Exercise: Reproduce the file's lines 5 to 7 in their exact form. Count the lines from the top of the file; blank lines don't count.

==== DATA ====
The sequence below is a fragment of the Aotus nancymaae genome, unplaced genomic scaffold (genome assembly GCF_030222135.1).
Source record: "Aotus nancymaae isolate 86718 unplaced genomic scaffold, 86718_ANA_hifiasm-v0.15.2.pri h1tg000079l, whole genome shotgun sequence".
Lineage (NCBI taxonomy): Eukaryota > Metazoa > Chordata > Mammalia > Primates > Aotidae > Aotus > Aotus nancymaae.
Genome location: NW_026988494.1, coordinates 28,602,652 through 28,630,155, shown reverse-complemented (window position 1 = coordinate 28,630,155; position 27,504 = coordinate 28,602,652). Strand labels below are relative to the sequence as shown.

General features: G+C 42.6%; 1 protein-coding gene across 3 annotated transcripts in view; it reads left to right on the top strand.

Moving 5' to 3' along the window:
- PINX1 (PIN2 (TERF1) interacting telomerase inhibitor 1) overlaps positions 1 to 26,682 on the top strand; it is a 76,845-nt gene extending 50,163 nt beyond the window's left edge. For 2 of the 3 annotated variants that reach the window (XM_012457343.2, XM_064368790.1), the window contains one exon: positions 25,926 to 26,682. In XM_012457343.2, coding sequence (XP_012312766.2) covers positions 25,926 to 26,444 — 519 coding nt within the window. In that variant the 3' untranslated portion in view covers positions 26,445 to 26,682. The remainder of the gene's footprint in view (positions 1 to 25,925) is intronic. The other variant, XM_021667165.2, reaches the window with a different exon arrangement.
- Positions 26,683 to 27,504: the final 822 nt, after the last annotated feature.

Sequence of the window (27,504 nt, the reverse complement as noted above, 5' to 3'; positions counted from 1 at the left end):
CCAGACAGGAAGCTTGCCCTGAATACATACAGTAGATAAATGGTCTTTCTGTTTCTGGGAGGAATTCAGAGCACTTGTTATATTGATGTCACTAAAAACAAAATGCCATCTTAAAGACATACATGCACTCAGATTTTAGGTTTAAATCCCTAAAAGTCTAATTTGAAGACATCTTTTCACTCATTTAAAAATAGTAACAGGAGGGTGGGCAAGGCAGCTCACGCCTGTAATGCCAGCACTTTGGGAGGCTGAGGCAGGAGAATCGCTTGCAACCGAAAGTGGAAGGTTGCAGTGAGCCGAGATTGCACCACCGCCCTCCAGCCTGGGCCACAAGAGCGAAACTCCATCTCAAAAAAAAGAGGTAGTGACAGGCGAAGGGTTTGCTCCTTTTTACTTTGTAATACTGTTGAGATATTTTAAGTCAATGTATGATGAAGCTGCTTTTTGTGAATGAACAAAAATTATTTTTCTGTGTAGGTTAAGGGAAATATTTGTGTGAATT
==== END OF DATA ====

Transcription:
General features: G+C 42.6%; 1 protein-coding gene across 3 annotated transcripts in view; it reads left to right on the top strand.

Moving 5' to 3' along the window:
- PINX1 (PIN2 (TERF1) interacting telomerase inhibitor 1) overlaps positions 1 to 26,682 on the top strand; it is a 76,845-nt gene extending 50,163 nt beyond the window's left edge. For 2 of the 3 annotated variants that reach the window (XM_012457343.2, XM_064368790.1), the window contains one exon: positions 25,926 to 26,682. In XM_012457343.2, coding sequence (XP_012312766.2) covers positions 25,926 to 26,444 — 519 coding nt within the window. In that variant the 3' untranslated portion in view covers positions 26,445 to 26,682. The remainder of the gene's footprint in view (positions 1 to 25,925) is intronic. The other variant, XM_021667165.2, reaches the window with a different exon arrangement.